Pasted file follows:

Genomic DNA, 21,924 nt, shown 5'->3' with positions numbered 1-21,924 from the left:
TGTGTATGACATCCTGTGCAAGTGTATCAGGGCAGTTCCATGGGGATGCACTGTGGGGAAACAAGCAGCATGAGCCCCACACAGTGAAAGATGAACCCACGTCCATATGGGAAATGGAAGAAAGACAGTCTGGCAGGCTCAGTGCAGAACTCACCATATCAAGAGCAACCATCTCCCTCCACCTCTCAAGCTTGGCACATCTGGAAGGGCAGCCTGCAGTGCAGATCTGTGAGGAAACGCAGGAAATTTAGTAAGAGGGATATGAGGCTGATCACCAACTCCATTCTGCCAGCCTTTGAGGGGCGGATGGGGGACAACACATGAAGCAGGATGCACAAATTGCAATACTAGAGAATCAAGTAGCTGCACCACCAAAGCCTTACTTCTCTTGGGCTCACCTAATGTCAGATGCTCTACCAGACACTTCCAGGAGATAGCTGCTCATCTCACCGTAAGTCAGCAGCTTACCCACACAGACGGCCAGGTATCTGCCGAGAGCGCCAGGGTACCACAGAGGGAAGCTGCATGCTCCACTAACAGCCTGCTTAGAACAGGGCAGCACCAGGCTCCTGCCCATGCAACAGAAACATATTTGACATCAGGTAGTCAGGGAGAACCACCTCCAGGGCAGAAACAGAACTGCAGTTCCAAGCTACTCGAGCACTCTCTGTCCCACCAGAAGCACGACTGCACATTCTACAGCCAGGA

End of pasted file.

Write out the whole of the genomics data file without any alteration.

Genomic DNA, 21,924 nt, shown 5'->3' with positions numbered 1-21,924 from the left:
TGTGTATGACATCCTGTGCAAGTGTATCAGGGCAGTTCCATGGGGATGCACTGTGGGGAAACAAGCAGCATGAGCCCCACACAGTGAAAGATGAACCCACGTCCATATGGGAAATGGAAGAAAGACAGTCTGGCAGGCTCAGTGCAGAACTCACCATATCAAGAGCAACCATCTCCCTCCACCTCTCAAGCTTGGCACATCTGGAAGGGCAGCCTGCAGTGCAGATCTGTGAGGAAACGCAGGAAATTTAGTAAGAGGGATATGAGGCTGATCACCAACTCCATTCTGCCAGCCTTTGAGGGGCGGATGGGGGACAACACATGAAGCAGGATGCACAAATTGCAATACTAGAGAATCAAGTAGCTGCACCACCAAAGCCTTACTTCTCTTGGGCTCACCTAATGTCAGATGCTCTACCAGACACTTCCAGGAGATAGCTGCTCATCTCACCGTAAGTCAGCAGCTTACCCACACAGACGGCCAGGTATCTGCCGAGAGCGCCAGGGTACCACAGAGGGAAGCTGCATGCTCCACTAACAGCCTGCTTAGAACAGGGCAGCACCAGGCTCCTGCCCATGCAACAGAAACATATTTGACATCAGGTAGTCAGGGAGAACCACCTCCAGGGCAGAAACAGAACTGCAGTTCCAAGCTACTCGAGCACTCTCTGTCCCACCAGAAGCACGACTGCACATTCTACAGCCAGGA